This is the final post in a series of posts by several guest authors for The Disorder Of Things symposium on Ali Bilgic‘s new book Turkey, Power and the West: Gendered International Relations and Foreign Policy, released in late 2016. In this post, Ali Bilgic responds to the previously published posts and makes some concluding remarks. The full series is collected here.
He is signing a document. Men standing behind him are all serious, looking over the shoulder of the one who he is performing the ceremony, a TV show par excellence. One of them passes the black folders; one after another, one signature after another. When he signs, his eyebrows rise a little, probably to see better. In this moment, it is possible to notice the blankness in his eyes that complements the expressionless face of the new Commander-in-Chief: there is no sign of affect in them, a staunch wall, like the one to be built on the border with Mexico, or the one in Palestine/Israel.
One expects he would abruptly say ‘You are fired’; one wonders whether he has learned and practised this masculine emotionless performance during his years in the world of entertainment: in a reality show where young men and women wildly competed against each other to prove themselves to the neoliberal finance capitalism. Otherwise, they are fired, they vanish, do not exist anymore, neither for the audience nor for the market. This kind of decision requires rational thinking; in other words, a solid emptiness, a wall.
However, as soon as he finishes the signature ceremony, he holds up the last document he signed to the press. This changes everything. While showing his majestic, manly signature to the press (in fact, to the world), he is nodding with pride. His nodding is slow and deliberate, something I could not help noticing in all his public speeches when the audience was frantically applauding after he had targeted migrants, women, Muslims, and the disabled. It is the pride that comes from getting the approval of the crowd. It is the same nodding now, but also different; different because it expresses resentment towards those who have ‘dared’ to defy him. It is the sign of an end of era, of ‘I am coming for you’.
And he did. The first presidential executive orders targeted women, migrants, environmentalists, and activists in Dakota. When he was effectively telling these groups ‘you are fired’, his face was no longer emotionless and ‘rational’, but projected feelings associated with sovereign power: you will vanish, you will not exist anymore for the audience, for the market. You are on the other side of the wall, you are ‘the other’.
What does this story have to do with the book, Turkey, Power and the West: Gendered International Relations and Foreign Policy? The answer is ‘everything’.
The power that President Donald Trump now has is gendered, in the sense that it represents a masculinity that has increasingly become hegemonic in global politics. Similar to the neoliberal hegemonic masculinity that I discussed in the book, it signifies a market man with a highly nationalist-religious political agency. However, unlike the former, this new hypermasculinity ‘hates’ the so-called liberal values and all the ‘weaknesses’ they have allegedly brought to their once-pure and orderly societies. In fact, all these ‘weaknesses’ are not liberal values, but products of decades of struggles of workers, women, environmentalists, migrants, and their tears, sweat and blood. At present, the men and women that are hypermasculinised in the age of neoliberalism are after the hardly-earned political space, not only in the USA, but globally, both in the West and non-West: Poland, Russia, Hungary, Malaysia, India, Egypt, Gambia, the UK, and yes, Turkey.
The new masculinity emasculates, feminises, and hyperfeminises its ‘others’ by calling them weak, emotional, and ‘nasty’. In this way, ‘the others’ are produced as not to fit to speak, act, or rule. It plays into and generates binaries between man and woman, state and society, inside and outside, citizens and non-citizens, and West and non-West. And it does not shy away from being excessively masculine or hypermasculine. These hypermasculinised neoliberal men and women cannot be thought independently of the state, territoriality, citizenship, rights, freedoms, and security that IR must face in the new age of neoliberal hypermasculinity: the personal is indeed national and international.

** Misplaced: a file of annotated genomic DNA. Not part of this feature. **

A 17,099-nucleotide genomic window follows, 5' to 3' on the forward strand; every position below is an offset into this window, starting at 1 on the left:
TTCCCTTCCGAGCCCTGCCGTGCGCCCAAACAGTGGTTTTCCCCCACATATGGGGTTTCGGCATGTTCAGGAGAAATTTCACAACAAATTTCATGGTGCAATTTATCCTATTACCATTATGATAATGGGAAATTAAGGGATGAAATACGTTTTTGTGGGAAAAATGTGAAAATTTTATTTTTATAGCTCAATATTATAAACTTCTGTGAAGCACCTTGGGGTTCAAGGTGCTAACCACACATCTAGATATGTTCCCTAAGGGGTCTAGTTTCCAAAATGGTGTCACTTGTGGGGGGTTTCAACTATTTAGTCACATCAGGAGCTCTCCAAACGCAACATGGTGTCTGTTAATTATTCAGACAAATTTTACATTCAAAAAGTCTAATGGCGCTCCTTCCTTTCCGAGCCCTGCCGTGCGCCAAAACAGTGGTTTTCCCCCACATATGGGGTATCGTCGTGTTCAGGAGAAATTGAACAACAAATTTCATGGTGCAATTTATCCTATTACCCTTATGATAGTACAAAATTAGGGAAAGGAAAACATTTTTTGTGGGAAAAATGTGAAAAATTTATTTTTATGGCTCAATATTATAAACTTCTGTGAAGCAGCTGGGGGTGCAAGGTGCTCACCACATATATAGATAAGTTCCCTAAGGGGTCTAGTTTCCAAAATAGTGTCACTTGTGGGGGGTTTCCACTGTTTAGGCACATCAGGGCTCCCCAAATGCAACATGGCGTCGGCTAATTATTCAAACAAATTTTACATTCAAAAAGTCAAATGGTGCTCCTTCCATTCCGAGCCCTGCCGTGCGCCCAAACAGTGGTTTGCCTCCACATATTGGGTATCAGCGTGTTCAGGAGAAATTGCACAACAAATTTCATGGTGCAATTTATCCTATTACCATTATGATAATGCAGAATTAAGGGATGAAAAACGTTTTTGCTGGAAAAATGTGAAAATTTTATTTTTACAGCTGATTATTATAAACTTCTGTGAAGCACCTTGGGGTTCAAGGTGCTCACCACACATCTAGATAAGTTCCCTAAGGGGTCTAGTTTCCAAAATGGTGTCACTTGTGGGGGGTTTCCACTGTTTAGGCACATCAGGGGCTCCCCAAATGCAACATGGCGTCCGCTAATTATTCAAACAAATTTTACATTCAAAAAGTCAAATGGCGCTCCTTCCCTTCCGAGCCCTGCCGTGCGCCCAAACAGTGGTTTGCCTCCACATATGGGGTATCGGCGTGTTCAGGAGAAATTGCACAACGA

Presidents of USA and Turkey feed into the West and non-West binaries, among others, but are united in reproducing neoliberal hypermasculinity in their own social and economic contexts and in relation to each other.
I would like to express my deepest gratitude to the contributors of this symposium. Terrell Carver, Aida Hozic, Clemens Hoffmann, and Swati Parashar have made me rethink the arguments of the book, which was finalised a few years ago, in the light of recent developments in Turkey. Furthermore, their comments have been extremely useful for reflecting upon certain dimensions that have been operational in the last few years both in Western and non-Western contexts. The following is a discussion of a possibility of a new hegemonic masculinity in global politics: neoliberal hypermasculinity.
Feminist Decolonizing Research in the Face of Power: An Emotional Approach
The reproduction of masculinities in global politics is a process imbued with relations of power. However, it must also be noted that it masks deep insecurities and a desire to address them through oppression and violence. As Hozic nicely put it, it is just posturing, and as she continues, ‘Make no mistake – these are dangerous, violent masculinities that we are dealing with’. Policy-makers’ hypermasculinised posturing reflect and are constitutive of capitalising upon the deep insecurities, anxieties, and fears that some groups in their societies have. Their hypermasculinity is a way to address these feelings, which are historically and politically engendered.
As a response to Carver’s question, in the non-Western context, the security of the neoliberal hypermasculinity is not fundamentally different from that of the West: building walls, literarily and figuratively, not only on the borders of the nation-state but also inside the borders, against those who ‘dare to defy’. This legitimises a continuous ‘state of emergency’ that shuts down the ‘normal’ political channels and entrusts political power to one hypermasculinised body. This is, after all, the ‘rational’ way when ‘we’ face threats. In the context of Turkey in particular, ‘the Wests’, both in the form of Europe and USA, have been modulated as ‘the all-powerful other’ who is trying to weaken ‘our developing country’. As a response, the hypermasculinised policy-maker offers shelter to some groups in society (certainly not everybody) within the walls of parochialism, a violent Turkish–Islamist synthesis. ‘He’ is the embodiment of the synthesis: the protective, caring father who is aggressive to anyone outside the wall, particularly the ‘Wests’. Surely, as Hoffmann rightly put it in his contribution, performances of neoliberal hypermasculinised body are situated in the highly racialized historical-political context where the Wests and racialized internal ‘others’ are blended together in the image of an enemy.